18. Jazz (17-19, LW 19).
They are showcasing Devin Harris for a potential trade — and he’s looked pretty good, including the game winner over the Heat on Friday.

19. Suns (17-20, LW 20). Three straight games where the Suns have rallied from more than 20 points back to win. We’re all watching for Steve Nash trade rumors, but right now it looks like they keep him.

20. Blazers (18-19, LW 15). Jamal Crawford trade rumors are going to engulf this team for the next two weeks, we’ll see how they deal with it. Right now they are not dealing well with much of anything well.

21. Warriors (14-19, LW 22). Their offense is just wildly inconsistent, which makes them a team that can beat anyone or lose to anyone on any given night. But they are entertaining while they do it.

22. Pistons (12-26, LW 23). They have dropped four of five and have looked pretty terrible doing it.

23. Bucks (14-23, LW 24).
If they are going to make a playoff run they need to get very hot right now. That’s not going to happen, by the way.

24. Nets (12-26, LW 26).
They have won three of five since Brook Lopez came back, with two of those wins over Dallas and New York. Of course, Lopez rolled his ankle and may miss a few games, so it will be back to the same old Nets for a while.

25. Raptors (12-25, LW 27).
Here is how Raptors fans need to look at the season — next year they get Jonas Valanciunas and whoever they draft this year to come in to camp. It’s like two lottery picks in one.

26. Cavaliers (13-22, LW 21). They lost to the Wizards this week. They are lucky to be this high.

27. Kings (12-25, LW 25). Hey, they got a new arena deal. We’re just going to keep talking about that (and that they plan to bring back coach Keith Smart next season).

28. Hornets (9-28, LW 28). They are showcasing Chris Kaman for a trade and he is looking good — 16.5 points and nearly 10 rebounds a game since his return. Like the kind of player the Hornets should have been playing earlier.

29. Wizards (8-28, LW 29). Randy Wittman is trying to put his foot down and instill some discipline (like by benching JaVale McGee). Good luck with that.

30. Bobcats (4-30, LW 30). Nice decision not to double Deron Williams off the pick-and-roll on Sunday. How did that work out for you?

Report: Knicks grumbling about Jeff Hornacek’s lineups and rotations

DENVER, CO - DECEMBER 17: Head coach Jeff Hornacek of the New York Knicks watches as his team plays the Denver Nuggets at the Pepsi Center on December 17, 2016 in Denver, Colorado. NOTE TO USER: User expressly acknowledges and agrees that , by downloading and or using this photograph, User is consenting to the terms and conditions of the Getty Images License Agreement.  (Photo by Matthew Stockman/Getty Images)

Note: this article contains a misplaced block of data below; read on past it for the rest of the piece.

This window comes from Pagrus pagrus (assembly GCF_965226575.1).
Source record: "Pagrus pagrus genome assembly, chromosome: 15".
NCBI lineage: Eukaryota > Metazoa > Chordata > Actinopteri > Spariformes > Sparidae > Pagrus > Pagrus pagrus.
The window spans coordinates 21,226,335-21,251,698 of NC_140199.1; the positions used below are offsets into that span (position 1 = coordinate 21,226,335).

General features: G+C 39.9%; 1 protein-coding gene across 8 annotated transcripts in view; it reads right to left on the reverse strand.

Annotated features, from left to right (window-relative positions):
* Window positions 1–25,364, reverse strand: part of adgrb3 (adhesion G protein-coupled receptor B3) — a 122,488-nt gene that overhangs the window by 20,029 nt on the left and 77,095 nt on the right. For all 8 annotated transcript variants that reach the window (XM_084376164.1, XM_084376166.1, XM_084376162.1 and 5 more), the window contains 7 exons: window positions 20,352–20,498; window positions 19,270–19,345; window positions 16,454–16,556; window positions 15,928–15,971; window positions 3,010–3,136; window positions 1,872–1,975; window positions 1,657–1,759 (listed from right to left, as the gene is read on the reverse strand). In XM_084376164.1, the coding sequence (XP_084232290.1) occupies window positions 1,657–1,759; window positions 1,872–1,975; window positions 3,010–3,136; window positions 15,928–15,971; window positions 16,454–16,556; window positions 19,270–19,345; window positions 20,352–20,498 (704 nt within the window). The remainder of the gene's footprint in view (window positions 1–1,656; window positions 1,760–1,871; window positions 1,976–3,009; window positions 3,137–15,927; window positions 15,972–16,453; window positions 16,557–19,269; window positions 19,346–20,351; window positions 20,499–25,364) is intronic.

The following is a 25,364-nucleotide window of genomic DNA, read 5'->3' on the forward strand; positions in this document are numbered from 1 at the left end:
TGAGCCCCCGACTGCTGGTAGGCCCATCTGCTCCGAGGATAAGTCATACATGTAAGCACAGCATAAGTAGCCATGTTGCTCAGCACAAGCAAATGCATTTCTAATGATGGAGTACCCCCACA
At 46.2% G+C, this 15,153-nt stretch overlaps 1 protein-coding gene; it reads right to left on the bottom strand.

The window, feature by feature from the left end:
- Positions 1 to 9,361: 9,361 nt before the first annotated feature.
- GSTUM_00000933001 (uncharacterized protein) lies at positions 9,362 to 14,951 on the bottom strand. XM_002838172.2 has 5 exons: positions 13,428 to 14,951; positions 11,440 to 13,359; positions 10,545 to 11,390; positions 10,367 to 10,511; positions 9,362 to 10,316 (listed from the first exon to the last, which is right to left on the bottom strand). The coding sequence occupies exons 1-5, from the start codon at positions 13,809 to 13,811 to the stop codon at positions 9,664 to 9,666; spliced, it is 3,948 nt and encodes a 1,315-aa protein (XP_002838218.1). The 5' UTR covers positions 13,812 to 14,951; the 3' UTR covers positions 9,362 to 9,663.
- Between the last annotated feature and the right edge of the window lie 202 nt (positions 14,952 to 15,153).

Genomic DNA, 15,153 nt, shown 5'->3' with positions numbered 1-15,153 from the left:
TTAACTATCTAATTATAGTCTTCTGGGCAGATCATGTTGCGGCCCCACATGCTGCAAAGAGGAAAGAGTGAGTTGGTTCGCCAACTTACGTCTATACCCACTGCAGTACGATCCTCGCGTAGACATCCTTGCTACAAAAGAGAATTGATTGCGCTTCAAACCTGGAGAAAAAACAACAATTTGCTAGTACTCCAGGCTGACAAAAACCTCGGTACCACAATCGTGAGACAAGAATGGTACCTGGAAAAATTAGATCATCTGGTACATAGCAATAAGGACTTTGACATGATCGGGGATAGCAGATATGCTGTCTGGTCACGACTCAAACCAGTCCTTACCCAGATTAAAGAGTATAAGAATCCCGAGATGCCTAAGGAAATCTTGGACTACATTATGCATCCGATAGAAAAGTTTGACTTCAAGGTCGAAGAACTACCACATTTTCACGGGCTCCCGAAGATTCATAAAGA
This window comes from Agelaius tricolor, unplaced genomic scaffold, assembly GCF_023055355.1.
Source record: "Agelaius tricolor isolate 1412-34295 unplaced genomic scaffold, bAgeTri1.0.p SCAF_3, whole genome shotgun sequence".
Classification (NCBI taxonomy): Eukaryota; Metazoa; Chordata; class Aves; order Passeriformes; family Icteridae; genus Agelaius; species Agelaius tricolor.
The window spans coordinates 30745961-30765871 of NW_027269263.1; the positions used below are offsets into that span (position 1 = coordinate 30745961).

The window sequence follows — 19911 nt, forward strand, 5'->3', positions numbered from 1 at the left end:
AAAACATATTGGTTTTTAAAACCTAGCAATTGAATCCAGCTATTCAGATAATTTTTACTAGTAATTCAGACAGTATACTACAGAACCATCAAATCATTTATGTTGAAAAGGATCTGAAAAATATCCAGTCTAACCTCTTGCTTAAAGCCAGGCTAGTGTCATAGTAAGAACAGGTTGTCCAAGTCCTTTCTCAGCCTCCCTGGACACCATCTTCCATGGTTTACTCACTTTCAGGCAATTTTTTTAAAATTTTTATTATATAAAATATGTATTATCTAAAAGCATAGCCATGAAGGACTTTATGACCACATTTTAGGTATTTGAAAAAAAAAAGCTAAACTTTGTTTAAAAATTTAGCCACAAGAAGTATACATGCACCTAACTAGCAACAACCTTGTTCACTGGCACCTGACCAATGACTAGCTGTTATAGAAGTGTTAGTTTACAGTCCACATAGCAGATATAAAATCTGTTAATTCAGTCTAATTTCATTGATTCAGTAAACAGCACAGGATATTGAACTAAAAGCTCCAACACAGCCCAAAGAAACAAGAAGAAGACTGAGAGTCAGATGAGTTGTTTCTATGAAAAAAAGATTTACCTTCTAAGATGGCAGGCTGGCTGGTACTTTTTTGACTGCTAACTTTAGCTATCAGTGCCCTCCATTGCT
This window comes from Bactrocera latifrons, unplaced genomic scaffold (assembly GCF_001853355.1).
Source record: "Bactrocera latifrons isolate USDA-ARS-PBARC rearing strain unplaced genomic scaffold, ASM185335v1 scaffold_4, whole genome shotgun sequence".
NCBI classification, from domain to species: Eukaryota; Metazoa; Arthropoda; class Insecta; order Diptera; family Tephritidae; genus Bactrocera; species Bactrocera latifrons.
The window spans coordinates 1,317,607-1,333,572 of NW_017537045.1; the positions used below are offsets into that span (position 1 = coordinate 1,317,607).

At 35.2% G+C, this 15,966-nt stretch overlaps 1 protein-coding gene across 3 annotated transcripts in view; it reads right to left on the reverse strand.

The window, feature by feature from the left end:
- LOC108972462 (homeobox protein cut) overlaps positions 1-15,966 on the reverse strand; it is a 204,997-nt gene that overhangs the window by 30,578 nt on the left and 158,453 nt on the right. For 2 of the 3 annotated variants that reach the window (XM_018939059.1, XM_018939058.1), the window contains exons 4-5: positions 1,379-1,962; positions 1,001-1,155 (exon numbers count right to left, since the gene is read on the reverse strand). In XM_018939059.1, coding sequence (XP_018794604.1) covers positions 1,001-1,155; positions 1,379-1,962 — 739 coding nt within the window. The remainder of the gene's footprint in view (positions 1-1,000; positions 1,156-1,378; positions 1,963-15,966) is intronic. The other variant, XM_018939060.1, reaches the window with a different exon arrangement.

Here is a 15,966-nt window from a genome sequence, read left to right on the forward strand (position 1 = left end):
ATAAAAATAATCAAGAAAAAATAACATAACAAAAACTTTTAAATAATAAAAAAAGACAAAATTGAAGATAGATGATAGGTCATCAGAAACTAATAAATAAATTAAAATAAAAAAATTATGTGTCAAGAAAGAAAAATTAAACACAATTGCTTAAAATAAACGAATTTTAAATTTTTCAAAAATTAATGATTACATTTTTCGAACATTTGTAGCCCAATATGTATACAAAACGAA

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Knicks coach Jeff Hornacek has seemingly steered clear of the Phil Jackson-Carmelo Anthony feud. Hornacek has even avoided Jackson, one of the greatest coaches of all time, overly interfering.

But Hornacek hasn’t sidestepped every fissure in New York.

Veteran Knicks are reportedly frustrated with the defensive scheme, though some of that resentment could be pinned on assistant coach Kurt Rambis. Derrick Rose has reportedly been increasingly frustrated with Hornacek. And apparently he’s not the only one.

Ian Begley of ESPN:

Privately, players have been grumbling about lineups and rotations during the recent losing skid, according to sources. Brandon Jennings hinted at this after Monday’s loss when he spoke with frustration about the inconsistent nature of the Knicks’ recent lineups.

“Every day is something new. So just got to be ready I guess. You never know when you’re going to play,” he said.

Jennings was asked if the inconsistent rotations make things difficult for players.

“Yeah, when you come in here you don’t really know what’s going to happen, so it’s kind of no consistency and it’s really tough right now,” he said. “Right now, you come in here you don’t know what’s going to happen. I’m struggling. It’s difficult for me, because I don’t really know what’s going on. Just take it one day at a time.”

Jennings isn’t the only player expressing dissatisfaction beyond anonymous leaks.

According to Marc Berman of the New York Post, Rose and Hornacek yelled at each other after Rose – who called on Hornacek to coach defense harder – got beat by Dennis Schroder on this play:

Berman reports Kyle O'Quinn also glared at Hornacek after being subbed out during the Knicks’ loss to the Hawks.

After the game, Courtney Lee – whom Hornacek removed the starting lineup – posted and deleted photos of Dumb & Dumber on Instagram. Lee then followed with this caption: